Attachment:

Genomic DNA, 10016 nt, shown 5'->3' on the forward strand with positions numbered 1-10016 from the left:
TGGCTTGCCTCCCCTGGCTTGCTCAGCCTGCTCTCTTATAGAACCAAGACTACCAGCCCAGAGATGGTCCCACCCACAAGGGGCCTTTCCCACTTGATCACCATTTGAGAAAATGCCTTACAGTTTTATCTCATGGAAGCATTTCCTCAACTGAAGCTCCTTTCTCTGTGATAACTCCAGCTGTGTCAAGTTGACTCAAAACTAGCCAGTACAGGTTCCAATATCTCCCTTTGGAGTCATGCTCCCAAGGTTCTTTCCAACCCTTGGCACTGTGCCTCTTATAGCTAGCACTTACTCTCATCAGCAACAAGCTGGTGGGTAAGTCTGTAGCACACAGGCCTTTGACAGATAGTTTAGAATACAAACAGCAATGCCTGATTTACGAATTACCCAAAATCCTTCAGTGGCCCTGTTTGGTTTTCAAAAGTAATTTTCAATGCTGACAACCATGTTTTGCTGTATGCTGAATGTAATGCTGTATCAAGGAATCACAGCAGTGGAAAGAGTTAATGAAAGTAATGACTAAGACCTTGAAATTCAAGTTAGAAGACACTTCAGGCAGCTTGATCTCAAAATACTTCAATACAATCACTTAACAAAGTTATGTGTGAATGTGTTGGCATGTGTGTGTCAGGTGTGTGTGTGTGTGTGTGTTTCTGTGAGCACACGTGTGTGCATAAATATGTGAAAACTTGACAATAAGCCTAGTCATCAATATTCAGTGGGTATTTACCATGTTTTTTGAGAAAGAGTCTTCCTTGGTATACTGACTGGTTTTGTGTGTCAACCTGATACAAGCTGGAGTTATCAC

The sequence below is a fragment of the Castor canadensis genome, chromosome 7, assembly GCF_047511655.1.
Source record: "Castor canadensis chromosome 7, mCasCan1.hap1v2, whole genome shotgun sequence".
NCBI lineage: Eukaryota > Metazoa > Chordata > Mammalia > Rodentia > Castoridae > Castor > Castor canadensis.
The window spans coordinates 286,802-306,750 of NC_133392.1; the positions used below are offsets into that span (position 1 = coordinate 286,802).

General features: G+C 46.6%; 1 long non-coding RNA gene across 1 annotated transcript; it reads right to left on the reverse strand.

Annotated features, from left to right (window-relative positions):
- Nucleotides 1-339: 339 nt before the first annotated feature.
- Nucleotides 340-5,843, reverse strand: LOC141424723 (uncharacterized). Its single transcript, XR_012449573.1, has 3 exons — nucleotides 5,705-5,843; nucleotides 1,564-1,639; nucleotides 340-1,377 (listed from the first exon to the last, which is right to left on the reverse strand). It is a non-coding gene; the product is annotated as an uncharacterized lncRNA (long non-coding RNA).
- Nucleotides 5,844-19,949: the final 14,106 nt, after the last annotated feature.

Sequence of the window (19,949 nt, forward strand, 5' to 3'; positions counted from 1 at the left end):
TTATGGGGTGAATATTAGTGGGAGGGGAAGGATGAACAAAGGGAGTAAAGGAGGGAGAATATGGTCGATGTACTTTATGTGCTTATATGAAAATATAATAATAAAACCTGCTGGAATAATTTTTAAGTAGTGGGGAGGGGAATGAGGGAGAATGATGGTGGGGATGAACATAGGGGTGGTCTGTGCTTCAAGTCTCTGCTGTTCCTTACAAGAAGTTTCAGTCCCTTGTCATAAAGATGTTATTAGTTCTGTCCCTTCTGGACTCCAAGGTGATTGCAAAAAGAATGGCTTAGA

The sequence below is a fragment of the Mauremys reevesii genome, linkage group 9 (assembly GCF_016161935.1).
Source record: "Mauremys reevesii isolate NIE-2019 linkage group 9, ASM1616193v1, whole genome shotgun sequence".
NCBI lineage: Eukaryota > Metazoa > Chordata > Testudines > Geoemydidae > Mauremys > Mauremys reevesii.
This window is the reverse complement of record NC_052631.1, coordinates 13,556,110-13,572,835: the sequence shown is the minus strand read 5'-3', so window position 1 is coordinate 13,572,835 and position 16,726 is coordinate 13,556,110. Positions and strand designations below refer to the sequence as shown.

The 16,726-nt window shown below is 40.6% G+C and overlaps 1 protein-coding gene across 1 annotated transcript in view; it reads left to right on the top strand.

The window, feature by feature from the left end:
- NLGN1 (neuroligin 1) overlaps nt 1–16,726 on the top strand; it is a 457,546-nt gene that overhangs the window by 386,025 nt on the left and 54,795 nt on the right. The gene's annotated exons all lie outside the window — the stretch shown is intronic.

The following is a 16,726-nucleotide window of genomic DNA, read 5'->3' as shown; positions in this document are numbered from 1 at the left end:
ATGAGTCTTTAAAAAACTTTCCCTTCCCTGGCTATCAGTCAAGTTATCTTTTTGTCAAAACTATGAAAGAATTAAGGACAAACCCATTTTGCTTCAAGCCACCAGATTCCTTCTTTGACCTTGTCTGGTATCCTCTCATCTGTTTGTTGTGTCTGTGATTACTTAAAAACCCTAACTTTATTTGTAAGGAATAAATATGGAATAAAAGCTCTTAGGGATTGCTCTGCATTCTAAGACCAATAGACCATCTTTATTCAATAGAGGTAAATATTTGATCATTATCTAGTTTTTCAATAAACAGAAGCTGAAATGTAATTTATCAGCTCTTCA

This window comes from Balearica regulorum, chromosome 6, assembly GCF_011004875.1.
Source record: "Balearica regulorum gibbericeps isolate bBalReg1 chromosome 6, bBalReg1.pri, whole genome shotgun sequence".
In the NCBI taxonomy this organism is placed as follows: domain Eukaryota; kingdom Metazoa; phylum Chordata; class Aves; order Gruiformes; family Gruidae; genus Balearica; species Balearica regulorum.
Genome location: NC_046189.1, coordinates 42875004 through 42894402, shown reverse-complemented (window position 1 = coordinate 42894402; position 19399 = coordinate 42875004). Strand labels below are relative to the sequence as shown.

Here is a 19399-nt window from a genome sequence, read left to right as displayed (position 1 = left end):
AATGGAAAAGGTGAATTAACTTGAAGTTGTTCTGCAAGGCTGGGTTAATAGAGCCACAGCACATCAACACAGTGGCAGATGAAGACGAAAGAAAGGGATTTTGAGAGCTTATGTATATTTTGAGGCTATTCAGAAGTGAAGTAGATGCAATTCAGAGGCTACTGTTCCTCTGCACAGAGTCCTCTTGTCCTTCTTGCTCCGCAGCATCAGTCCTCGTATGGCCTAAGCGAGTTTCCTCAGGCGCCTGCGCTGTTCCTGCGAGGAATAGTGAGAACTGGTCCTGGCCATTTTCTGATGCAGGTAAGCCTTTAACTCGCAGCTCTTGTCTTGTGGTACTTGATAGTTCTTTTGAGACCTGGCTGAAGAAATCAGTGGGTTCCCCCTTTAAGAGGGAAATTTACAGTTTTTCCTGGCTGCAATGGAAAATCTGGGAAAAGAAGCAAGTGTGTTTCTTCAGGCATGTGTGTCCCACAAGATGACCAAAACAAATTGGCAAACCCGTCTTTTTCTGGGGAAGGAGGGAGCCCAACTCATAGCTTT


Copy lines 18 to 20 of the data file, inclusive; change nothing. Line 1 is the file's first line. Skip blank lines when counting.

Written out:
The 16,726-nt window shown below is 40.6% G+C and overlaps 1 protein-coding gene across 1 annotated transcript in view; it reads left to right on the top strand.

The window, feature by feature from the left end:
- NLGN1 (neuroligin 1) overlaps nt 1–16,726 on the top strand; it is a 457,546-nt gene that overhangs the window by 386,025 nt on the left and 54,795 nt on the right. The gene's annotated exons all lie outside the window — the stretch shown is intronic.